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Article ThumbBon Voyage

Fall is upon us but there’s no reason to put your garden to bed just yet. That’s because the show goes on with birds, thousands of which are migrating and stopping daily in local gardens for a bite to eat or a drink of water. And the activity doesn’t stop there. Monarch butterflies will be looking for nectar – a rich source of energy during their long commute to Mexico. Bees remain active and there’s an assortment of insects – praying mantis and other “beneficials” – that are present until the first fall frost about mid-October. There’s plenty to observe and enjoy.


Article ThumbFlying High

If Mother Earth had a full-time assistant, it would be Kay MacNeil. For more than 25 years, the Frankfort resident has advocated and gardened for those with no voice — Eastern bluebirds, butterflies, hummingbirds and many other struggling creatures that most people take for granted.

Many of the homes in her subdivision, which surrounds the Prestwick Country Club’s golf course, sport manicured lawns and neatly trimmed shrubs. That look is a far cry from her garden, tucked away on a cul-de-sac where native wildflowers, trees and shrubs mingle with flowering vines and passalong plants from her late parents, grandmother and friends.


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Features
Trialed by Jury

The experts looked at the evidence and gave these new plants a thumbs up. You will too.


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Blog
Fit for a Queen

The juxtaposition is a little jarring at first, and then you start to smile. You’re downtown, driving along Lake Shore Drive ...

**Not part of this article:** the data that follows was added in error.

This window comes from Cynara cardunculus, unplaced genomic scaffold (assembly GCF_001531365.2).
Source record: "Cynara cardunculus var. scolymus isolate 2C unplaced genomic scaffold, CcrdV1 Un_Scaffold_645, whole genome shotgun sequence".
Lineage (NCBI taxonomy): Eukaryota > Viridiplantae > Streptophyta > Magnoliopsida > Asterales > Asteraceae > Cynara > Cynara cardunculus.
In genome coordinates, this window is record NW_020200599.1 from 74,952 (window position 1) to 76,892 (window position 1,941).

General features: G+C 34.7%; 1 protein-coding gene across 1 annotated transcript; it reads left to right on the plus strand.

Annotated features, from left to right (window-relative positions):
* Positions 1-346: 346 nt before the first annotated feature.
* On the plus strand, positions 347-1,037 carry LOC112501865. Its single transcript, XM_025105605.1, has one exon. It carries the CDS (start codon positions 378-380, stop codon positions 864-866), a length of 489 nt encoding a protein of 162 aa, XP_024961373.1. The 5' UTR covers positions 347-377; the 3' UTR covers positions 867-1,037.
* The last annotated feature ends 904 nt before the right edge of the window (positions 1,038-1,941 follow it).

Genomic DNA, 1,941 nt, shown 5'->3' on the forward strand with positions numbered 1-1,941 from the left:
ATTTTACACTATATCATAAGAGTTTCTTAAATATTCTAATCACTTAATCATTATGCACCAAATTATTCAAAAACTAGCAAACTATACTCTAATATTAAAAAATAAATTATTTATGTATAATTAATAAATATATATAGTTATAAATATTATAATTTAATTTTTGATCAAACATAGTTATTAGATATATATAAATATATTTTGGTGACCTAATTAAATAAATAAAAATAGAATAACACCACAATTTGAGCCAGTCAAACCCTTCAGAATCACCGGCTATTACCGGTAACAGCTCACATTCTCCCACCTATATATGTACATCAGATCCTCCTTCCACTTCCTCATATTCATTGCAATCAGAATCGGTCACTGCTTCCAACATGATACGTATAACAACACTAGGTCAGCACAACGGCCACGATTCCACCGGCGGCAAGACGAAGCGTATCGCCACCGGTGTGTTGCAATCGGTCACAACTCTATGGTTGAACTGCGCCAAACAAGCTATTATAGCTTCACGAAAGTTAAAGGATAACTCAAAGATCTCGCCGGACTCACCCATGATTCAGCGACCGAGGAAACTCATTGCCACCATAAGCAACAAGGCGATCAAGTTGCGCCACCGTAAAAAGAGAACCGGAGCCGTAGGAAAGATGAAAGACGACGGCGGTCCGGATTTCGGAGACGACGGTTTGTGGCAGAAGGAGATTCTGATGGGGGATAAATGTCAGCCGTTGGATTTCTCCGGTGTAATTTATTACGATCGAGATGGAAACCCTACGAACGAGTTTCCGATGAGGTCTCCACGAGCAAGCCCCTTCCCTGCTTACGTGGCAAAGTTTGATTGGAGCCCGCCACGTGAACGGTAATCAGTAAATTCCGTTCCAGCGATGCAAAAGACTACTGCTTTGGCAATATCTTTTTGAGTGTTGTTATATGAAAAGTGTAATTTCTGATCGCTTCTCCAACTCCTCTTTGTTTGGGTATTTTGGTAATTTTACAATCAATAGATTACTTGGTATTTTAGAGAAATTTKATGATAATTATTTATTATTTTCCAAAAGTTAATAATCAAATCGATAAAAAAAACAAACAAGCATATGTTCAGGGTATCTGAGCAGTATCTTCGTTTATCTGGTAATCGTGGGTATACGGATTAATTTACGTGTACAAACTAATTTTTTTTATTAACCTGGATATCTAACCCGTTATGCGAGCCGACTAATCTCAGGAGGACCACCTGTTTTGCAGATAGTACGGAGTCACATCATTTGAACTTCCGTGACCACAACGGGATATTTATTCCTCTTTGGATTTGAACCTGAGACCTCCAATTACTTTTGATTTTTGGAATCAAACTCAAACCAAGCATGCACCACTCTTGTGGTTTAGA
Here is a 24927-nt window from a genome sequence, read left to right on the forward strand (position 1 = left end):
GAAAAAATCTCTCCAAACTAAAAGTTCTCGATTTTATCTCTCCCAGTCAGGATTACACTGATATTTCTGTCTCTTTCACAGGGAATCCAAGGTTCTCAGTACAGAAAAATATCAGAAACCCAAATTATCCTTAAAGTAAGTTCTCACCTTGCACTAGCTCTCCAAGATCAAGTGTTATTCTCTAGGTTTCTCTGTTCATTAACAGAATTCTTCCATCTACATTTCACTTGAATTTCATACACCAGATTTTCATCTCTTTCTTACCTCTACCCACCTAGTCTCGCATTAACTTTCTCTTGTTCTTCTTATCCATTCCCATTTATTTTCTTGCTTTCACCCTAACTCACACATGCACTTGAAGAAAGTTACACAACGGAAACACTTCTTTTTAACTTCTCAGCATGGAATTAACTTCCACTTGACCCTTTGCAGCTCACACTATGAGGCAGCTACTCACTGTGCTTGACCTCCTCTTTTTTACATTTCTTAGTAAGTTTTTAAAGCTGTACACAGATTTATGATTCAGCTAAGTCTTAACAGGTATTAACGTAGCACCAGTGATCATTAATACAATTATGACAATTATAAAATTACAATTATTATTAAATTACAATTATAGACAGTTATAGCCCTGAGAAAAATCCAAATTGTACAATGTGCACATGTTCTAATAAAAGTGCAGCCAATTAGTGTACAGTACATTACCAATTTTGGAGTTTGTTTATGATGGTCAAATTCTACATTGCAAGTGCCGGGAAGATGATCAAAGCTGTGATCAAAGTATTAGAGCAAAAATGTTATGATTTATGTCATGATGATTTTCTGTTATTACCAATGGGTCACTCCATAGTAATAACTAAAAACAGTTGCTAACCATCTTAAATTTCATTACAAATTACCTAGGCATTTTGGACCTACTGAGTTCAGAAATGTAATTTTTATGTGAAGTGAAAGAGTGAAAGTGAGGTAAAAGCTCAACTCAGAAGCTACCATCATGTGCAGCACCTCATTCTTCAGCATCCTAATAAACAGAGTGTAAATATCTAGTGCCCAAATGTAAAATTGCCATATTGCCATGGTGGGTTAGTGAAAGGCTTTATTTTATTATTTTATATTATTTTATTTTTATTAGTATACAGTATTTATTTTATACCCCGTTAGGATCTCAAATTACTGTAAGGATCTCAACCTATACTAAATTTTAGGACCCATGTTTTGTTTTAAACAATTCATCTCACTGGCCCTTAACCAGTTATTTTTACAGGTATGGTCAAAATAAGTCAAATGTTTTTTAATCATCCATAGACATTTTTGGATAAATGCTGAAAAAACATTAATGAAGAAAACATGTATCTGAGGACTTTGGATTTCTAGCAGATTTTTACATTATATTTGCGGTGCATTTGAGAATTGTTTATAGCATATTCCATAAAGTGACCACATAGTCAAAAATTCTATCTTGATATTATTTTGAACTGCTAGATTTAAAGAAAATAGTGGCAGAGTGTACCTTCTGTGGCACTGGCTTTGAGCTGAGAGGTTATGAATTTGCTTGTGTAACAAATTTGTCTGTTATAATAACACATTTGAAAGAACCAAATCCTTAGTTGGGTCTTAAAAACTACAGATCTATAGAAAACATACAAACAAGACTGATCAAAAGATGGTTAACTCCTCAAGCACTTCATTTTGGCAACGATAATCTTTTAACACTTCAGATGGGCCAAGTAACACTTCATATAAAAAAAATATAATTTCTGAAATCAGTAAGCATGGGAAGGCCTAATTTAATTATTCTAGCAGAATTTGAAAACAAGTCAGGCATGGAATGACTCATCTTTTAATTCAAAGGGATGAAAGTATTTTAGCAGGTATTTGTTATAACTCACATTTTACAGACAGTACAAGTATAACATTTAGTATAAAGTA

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Departments
From the Editor - NovDec 2016

The most memorable Christmas of my Chicago life was the year the temperature plummeted to 25 below zero and the pipes froze …


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Columns
Behind the Curve (and losing ground)

I think I’m missing a gene. Okay, maybe two or three. This is the time of year when gardeners are told to dream, to curl up ...


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Departments
From the Editor - July/August 2015

The stars must have been aligned as we assembled our editorial calendar for this issue since it turns out that we have a …


questions

What is the largest tree that one can plant? We are trying to replace some 7- to 8-foot trees that were recently destroyed.

Do the ants on my peony flowers help buds to open, or is this an old wives’ tale? What are the extremely tiny, microscopic yellow wormy looking bugs crawling on my pink peony flowers? My peonies are beautiful, but I don’t want all these bugs.

What is the best time to plant a tree in northern Illinois?

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